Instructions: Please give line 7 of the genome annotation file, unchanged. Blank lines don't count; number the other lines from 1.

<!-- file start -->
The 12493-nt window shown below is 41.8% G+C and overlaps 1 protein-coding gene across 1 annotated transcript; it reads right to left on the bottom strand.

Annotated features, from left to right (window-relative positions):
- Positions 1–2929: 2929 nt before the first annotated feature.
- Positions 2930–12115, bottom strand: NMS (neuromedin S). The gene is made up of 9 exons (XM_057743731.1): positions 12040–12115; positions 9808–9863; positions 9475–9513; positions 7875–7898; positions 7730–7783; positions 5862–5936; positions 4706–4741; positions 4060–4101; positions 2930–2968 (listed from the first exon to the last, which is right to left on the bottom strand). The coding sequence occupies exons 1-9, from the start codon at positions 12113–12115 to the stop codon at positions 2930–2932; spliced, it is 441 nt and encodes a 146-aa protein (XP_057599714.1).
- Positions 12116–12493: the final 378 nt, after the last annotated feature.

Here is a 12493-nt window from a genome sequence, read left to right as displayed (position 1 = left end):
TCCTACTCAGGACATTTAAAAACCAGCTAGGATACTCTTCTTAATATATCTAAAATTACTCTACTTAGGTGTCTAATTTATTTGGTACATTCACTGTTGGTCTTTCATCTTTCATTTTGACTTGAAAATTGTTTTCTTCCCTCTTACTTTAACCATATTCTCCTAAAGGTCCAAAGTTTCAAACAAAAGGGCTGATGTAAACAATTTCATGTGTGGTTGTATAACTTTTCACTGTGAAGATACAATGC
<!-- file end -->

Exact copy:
TCCTACTCAGGACATTTAAAAACCAGCTAGGATACTCTTCTTAATATATCTAAAATTACTCTACTTAGGTGTCTAATTTATTTGGTACATTCACTGTTGGTCTTTCATCTTTCATTTTGACTTGAAAATTGTTTTCTTCCCTCTTACTTTAACCATATTCTCCTAAAGGTCCAAAGTTTCAAACAAAAGGGCTGATGTAAACAATTTCATGTGTGGTTGTATAACTTTTCACTGTGAAGATACAATGC